Why Downloading The Interview Right Now Is A Bad Idea

I can’t pay to see The Interview on Christmas Day. That pisses me off, not because I was so pumped up about seeing The Interview but instead because it seems absurd that I no longer have the option. It’s really upsetting, and based on the Internet reaction, there are a lot of other people who are upset too. All of that, coupled with a weird vaguely guilt free conscience many might feel since the film was shelved, will probably create the perfect storm for downloading in gigantic numbers. Unfortunately, it now looks like that’s a bad idea. Not because of Sony’s feelings or because of the Federal Government but instead because of viruses.

As of last night, a genuine copy of The Interview hadn’t been spread around Internet file sharing sites. It’s possible something hit this morning, but if it has, no one really knows about it. There are, however, numerous sites claiming to offer a torrent to download, according to Softpedia. Unfortunately, many, or all, of those sites are actually offering merely a ruse. Some of the fake torrents are actually just The English Patient with malware embedded inside. Others are asking users to fill in codes or complete surveys prior to watching the "film" in order to gain access to various portions of the user's computer.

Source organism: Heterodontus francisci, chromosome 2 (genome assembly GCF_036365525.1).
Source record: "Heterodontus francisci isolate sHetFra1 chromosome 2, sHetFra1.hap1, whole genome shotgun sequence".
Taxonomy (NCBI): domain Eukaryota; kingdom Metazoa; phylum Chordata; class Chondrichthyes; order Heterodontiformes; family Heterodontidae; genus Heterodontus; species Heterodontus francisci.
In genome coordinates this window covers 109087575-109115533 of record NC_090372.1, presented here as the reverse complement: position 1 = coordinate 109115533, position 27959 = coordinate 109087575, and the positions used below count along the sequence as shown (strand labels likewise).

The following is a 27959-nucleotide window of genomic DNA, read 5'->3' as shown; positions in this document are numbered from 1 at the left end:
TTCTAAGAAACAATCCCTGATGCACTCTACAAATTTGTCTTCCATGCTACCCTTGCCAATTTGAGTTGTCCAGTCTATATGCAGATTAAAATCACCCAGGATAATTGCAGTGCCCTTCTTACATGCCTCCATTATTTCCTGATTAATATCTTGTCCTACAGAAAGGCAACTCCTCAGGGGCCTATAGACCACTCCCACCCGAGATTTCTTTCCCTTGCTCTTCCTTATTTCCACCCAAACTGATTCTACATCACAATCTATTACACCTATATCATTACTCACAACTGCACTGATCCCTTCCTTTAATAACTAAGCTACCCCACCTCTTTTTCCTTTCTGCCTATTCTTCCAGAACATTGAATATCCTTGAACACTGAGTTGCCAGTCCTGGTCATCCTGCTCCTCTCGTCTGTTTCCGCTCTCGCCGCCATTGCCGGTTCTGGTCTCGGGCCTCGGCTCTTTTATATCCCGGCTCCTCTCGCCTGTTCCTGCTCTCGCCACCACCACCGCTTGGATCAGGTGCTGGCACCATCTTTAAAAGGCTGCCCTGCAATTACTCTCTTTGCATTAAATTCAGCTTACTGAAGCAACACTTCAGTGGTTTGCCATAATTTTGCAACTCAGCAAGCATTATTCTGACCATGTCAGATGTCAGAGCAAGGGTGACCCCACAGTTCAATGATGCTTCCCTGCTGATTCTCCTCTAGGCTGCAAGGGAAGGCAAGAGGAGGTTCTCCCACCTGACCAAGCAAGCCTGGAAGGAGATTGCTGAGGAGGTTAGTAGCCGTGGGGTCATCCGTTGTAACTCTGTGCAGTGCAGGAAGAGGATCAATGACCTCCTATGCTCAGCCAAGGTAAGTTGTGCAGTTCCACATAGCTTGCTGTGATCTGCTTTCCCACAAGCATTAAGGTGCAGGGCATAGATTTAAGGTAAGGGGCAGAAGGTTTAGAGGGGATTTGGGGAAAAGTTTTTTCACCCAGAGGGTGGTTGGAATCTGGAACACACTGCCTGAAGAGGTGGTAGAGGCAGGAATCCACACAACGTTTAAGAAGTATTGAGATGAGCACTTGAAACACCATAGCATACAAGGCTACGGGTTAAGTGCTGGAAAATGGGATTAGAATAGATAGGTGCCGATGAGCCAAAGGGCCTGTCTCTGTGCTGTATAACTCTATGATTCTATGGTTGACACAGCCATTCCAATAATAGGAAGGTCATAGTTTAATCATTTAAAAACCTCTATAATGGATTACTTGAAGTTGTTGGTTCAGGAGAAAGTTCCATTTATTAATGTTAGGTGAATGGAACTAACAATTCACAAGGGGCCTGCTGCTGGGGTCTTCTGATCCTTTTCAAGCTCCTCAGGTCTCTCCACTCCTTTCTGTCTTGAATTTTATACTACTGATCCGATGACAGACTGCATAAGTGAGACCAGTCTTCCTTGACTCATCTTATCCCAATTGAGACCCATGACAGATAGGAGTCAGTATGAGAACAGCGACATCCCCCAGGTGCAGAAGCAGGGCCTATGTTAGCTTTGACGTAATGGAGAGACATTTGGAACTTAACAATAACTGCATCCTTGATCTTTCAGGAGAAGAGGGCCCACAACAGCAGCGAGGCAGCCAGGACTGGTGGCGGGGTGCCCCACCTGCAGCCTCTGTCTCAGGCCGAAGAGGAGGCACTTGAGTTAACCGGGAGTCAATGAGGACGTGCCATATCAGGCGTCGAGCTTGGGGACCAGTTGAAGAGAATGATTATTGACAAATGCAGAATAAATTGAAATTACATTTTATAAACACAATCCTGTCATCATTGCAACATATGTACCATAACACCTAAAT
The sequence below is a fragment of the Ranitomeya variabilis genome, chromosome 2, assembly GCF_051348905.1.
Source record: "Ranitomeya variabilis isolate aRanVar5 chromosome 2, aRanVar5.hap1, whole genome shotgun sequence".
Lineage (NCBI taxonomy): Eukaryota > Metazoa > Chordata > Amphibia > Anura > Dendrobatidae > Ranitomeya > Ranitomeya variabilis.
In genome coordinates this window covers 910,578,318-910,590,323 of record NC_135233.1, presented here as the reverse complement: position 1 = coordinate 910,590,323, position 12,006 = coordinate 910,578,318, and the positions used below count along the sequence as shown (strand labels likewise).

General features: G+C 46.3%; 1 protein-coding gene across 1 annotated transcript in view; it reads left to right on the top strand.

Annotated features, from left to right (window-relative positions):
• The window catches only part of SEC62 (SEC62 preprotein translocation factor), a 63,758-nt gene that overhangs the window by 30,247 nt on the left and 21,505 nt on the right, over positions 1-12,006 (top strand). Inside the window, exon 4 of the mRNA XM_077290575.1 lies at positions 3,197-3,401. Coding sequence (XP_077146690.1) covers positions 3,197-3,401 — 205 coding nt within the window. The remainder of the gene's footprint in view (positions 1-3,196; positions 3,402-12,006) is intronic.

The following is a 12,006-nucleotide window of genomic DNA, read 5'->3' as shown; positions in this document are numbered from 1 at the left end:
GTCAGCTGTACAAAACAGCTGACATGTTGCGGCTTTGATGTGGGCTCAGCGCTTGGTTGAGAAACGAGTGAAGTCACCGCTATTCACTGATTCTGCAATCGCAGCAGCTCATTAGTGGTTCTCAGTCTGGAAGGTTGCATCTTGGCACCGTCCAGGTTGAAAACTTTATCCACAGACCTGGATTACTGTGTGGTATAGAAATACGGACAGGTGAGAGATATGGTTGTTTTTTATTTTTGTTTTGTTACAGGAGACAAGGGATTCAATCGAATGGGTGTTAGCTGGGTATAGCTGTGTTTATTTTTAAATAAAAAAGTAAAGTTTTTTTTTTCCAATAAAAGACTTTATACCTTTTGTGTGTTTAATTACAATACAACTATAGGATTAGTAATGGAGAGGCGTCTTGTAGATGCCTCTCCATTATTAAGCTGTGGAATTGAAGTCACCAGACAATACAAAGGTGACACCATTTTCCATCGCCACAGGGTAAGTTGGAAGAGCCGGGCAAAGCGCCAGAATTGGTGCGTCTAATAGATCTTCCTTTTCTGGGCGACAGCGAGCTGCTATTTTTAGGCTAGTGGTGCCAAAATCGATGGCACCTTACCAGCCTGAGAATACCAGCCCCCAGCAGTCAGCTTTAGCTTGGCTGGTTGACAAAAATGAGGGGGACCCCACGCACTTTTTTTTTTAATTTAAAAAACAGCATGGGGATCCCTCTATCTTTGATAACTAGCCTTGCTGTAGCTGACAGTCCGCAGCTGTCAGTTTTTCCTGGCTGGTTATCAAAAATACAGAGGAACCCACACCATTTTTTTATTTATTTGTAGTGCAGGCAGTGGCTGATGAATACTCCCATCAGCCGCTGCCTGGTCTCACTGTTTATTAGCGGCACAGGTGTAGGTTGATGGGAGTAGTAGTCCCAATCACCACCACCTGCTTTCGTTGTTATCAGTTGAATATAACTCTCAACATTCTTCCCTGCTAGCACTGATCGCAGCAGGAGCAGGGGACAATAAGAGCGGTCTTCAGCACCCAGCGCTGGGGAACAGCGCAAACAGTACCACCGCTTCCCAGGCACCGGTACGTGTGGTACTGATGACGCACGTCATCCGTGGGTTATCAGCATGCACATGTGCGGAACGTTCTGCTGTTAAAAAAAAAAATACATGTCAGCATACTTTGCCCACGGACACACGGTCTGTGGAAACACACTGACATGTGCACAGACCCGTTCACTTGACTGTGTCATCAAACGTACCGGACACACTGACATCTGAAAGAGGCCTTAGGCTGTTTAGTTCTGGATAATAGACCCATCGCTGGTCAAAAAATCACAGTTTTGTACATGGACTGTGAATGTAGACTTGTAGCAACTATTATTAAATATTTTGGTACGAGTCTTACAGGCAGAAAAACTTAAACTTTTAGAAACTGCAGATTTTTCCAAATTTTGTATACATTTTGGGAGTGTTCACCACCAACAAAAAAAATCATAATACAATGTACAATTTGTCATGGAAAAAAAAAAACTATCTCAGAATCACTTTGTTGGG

Downloading movies is illegal. Exactly how much of an effect it might have on the actual industry is very debatable at this point, but it is a fact that if everyone downloaded illegally, there would be no more movies. That being said, we’re aware a lot of people do download. And we’re not judging, just advising you be really, really careful right now. No movie is worth getting your personal information stolen or your computer ruined.

The Interview was originally scheduled to be released on Christmas Day. Following some protests by North Korea, Sony’s computer system was hacked. A ton of secretive information was publicly released, and eventually, the hackers threatened 9/11-style violence. The Federal Government released a statement saying it didn’t consider the threat credible, but after Sony gave theater chains the option of cancelling screenings, damn near every single one took the studio up on its offer. Yesterday, the release was officially cancelled, leading to a stream of angry celebrities going off on Twitter.

Without any kind of release planned, The Interview is currently in a weird limbo where it’s probably the most famous movie in the entire world, and yet, no one can pay to see it. That’s why people are checking torrent sites with extra vigor, and that’s why sketchy parties seem to think they can take advantage of the situation.

We’ll keep you updated. Until it's safe, find some other way to troll Kim Jong-un.

Mack Rawden
Editor In Chief

Enthusiastic about Clue, case-of-the-week mysteries, a great wrestling promo and cookies at Disney World. Less enthusiastic about the pricing structure of cable, loud noises and Tuesdays.